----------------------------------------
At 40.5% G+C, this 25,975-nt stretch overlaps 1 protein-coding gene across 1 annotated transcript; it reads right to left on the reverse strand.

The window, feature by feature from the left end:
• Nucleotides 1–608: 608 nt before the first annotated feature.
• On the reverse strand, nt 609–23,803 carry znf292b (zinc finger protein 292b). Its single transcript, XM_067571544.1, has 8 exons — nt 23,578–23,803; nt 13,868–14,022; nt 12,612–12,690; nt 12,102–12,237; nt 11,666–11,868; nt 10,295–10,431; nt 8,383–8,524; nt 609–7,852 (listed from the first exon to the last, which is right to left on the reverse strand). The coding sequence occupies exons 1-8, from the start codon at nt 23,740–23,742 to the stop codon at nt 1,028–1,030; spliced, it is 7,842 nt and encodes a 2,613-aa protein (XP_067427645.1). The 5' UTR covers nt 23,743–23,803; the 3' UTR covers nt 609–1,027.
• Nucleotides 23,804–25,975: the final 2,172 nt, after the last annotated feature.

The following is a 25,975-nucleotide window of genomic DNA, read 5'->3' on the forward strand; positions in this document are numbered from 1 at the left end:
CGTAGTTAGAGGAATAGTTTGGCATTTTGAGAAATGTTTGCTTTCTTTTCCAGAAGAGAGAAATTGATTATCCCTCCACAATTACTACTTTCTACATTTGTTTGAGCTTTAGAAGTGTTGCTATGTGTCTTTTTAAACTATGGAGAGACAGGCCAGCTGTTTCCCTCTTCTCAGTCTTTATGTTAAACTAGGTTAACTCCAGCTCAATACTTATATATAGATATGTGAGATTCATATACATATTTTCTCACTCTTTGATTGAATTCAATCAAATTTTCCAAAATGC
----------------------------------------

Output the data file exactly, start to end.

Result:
At 40.5% G+C, this 25,975-nt stretch overlaps 1 protein-coding gene across 1 annotated transcript; it reads right to left on the reverse strand.

The window, feature by feature from the left end:
• Nucleotides 1–608: 608 nt before the first annotated feature.
• On the reverse strand, nt 609–23,803 carry znf292b (zinc finger protein 292b). Its single transcript, XM_067571544.1, has 8 exons — nt 23,578–23,803; nt 13,868–14,022; nt 12,612–12,690; nt 12,102–12,237; nt 11,666–11,868; nt 10,295–10,431; nt 8,383–8,524; nt 609–7,852 (listed from the first exon to the last, which is right to left on the reverse strand). The coding sequence occupies exons 1-8, from the start codon at nt 23,740–23,742 to the stop codon at nt 1,028–1,030; spliced, it is 7,842 nt and encodes a 2,613-aa protein (XP_067427645.1). The 5' UTR covers nt 23,743–23,803; the 3' UTR covers nt 609–1,027.
• Nucleotides 23,804–25,975: the final 2,172 nt, after the last annotated feature.

The following is a 25,975-nucleotide window of genomic DNA, read 5'->3' on the forward strand; positions in this document are numbered from 1 at the left end:
CGTAGTTAGAGGAATAGTTTGGCATTTTGAGAAATGTTTGCTTTCTTTTCCAGAAGAGAGAAATTGATTATCCCTCCACAATTACTACTTTCTACATTTGTTTGAGCTTTAGAAGTGTTGCTATGTGTCTTTTTAAACTATGGAGAGACAGGCCAGCTGTTTCCCTCTTCTCAGTCTTTATGTTAAACTAGGTTAACTCCAGCTCAATACTTATATATAGATATGTGAGATTCATATACATATTTTCTCACTCTTTGATTGAATTCAATCAAATTTTCCAAAATGC